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I knew I had to beat Breguet


Selling and rebuying my first watch
George Daniels Master watchmaker
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I was then ready to finish off my watch, make the dial and hands and so forth. Now, there was then the question of what was I going to do with the watch. I needed to sell it and I was a bit nervous about that because I didn't know how I was going to find a customer for it. A lot of people knew I was making it because I'd made sure they did know, in case they were interested, and in the end, my friend Cecil Clutton, the expert on all these different subjects, bought the watch. He said he was very, very apprehensive about the whole thing because he feared he wouldn't be able to afford it, but in the end he did and he paid £1900 for this watch. I was very happy to have the money because it kept me going for another year or so. Of course, it was quite a lot of money in those days, and that watch was a very good friend to me during the following years because after 4 years I bought it back from him and I gave him £8,000 for it. And I made him another watch, which meant that he couldn't hang on to my £8000 very long. He had to pay it back to me and I sold the watch for £12,000 and I then bought it back for £14,000 and sold it for £18,000. Then I bought it back for £20,000 and sold it for £24,000. So it did me very well and all those people that owned the first watch I'd made, and they were very pleased about that.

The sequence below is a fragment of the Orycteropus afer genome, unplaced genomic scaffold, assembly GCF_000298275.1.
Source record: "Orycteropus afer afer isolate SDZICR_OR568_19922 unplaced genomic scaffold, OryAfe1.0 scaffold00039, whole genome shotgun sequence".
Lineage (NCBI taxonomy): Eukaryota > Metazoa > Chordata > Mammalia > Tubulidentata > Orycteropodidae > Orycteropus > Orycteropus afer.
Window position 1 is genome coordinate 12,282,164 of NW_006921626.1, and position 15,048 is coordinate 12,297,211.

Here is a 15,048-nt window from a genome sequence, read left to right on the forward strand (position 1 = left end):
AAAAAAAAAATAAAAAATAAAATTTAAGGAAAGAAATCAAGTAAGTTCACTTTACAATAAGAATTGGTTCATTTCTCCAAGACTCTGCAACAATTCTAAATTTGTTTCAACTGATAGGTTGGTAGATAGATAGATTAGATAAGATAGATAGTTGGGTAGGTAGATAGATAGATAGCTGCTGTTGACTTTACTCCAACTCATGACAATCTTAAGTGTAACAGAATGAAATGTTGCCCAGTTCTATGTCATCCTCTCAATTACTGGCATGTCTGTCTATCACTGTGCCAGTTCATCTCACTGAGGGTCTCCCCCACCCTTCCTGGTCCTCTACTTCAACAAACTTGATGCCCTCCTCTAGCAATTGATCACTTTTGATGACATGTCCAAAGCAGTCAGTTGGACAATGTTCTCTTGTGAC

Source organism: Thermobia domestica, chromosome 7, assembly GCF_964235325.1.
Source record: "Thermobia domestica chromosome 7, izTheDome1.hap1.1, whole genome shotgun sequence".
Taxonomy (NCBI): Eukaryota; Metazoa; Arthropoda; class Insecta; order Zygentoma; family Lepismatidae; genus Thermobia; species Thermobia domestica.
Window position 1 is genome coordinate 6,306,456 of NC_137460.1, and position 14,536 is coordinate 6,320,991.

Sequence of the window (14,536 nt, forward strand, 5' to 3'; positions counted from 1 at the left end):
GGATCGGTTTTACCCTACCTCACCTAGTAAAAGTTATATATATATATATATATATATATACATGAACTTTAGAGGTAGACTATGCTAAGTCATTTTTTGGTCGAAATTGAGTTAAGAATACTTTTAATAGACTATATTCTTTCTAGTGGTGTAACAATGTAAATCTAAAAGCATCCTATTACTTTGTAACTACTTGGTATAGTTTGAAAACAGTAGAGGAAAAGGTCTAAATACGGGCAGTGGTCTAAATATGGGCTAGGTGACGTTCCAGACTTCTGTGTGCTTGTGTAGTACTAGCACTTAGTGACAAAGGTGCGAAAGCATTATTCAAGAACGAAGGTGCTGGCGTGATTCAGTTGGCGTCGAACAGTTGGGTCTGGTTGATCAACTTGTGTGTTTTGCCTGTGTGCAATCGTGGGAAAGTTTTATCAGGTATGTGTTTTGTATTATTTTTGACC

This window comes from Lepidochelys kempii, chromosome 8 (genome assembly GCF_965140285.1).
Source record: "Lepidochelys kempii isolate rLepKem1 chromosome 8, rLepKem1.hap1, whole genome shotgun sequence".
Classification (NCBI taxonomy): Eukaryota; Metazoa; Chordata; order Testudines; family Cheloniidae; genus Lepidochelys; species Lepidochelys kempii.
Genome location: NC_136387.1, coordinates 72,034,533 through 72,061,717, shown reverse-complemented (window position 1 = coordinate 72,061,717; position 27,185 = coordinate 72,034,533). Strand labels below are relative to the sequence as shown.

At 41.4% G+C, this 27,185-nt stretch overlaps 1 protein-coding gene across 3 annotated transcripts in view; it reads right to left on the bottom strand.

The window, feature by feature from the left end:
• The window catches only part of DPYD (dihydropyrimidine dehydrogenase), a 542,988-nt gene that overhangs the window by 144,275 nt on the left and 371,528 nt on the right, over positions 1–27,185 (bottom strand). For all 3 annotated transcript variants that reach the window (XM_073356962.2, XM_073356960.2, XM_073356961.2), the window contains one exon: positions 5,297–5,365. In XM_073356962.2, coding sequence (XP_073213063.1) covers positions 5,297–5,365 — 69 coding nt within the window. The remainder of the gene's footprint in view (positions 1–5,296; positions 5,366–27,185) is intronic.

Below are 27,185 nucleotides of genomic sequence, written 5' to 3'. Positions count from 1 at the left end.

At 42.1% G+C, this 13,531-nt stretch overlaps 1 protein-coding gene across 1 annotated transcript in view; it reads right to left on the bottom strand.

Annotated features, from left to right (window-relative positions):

It's in America now and was owned by the famous Professor Landes, professor of commerce and social... I don't know, we'll have to find out what he called his book. He's Jewish, powerful, arrogant, continent, verbose, and has all the qualities you expect to find in a professor. And he wrote about my escapement in his book, The Unbound Prometheus, he wrote about the escapement in that book, which I'm very pleased because, I mean, he's a very famous international author, and I discovered afterwards he was quite pleased for it to be known that he knew something about watches. So that was beneficial on both sides. Unfortunately, he had to sell the watches. His wife became very ill and so he needed money. He wrote me a very nice letter and he said it was a tragedy, but he had to sell the watch and I wrote and told him that it didn't matter, that's what we bought these things for, you know, they're an investment which you use in the future when you need it.

George Daniels, CBE, DSc, FBHI, FSA (19 August 1926 - 21 October 2011) was an English watchmaker most famous for creating the co-axial escapement. Daniels was one of the few modern watchmakers who could create a complete watch by hand, including the case and dial. He was a former Master of the Clockmakers' Company of London and had been awarded their Gold Medal, a rare honour, as well as the Gold Medal of the British Horological Institute, the Gold Medal of the City of London and the Kullberg Medal of the Stockholm Watchmakers’ Guild.

Listeners: Roger Smith

Roger Smith was born in 1970 in Bolton, Lancashire. He began training as a watchmaker at the age of 16 at the Manchester School of Horology and in 1989 won the British Horological Institute Bronze Medal. His first hand made watch, made between 1991 and 1998, was inspired by George Daniels' book "Watchmaking" and was created while Smith was working as a self-employed watch repairer and maker. His second was made after he had shown Dr Daniels the first, and in 1998 Daniels invited him to work with him on the creation of the 'Millennium Watches', a series of hand made wrist watches using the Daniels co-axial escapement produced by Omega. Roger Smith now lives and works on the Isle of Man, and is considered the finest watchmaker of his generation.

Tags: The Unbound Prometheus, Cecil Clutton, , Cecil (Sam) Clutton, David S Landes

Duration: 3 minutes, 23 seconds

Date story recorded: May 2003

Date story went live: 24 January 2008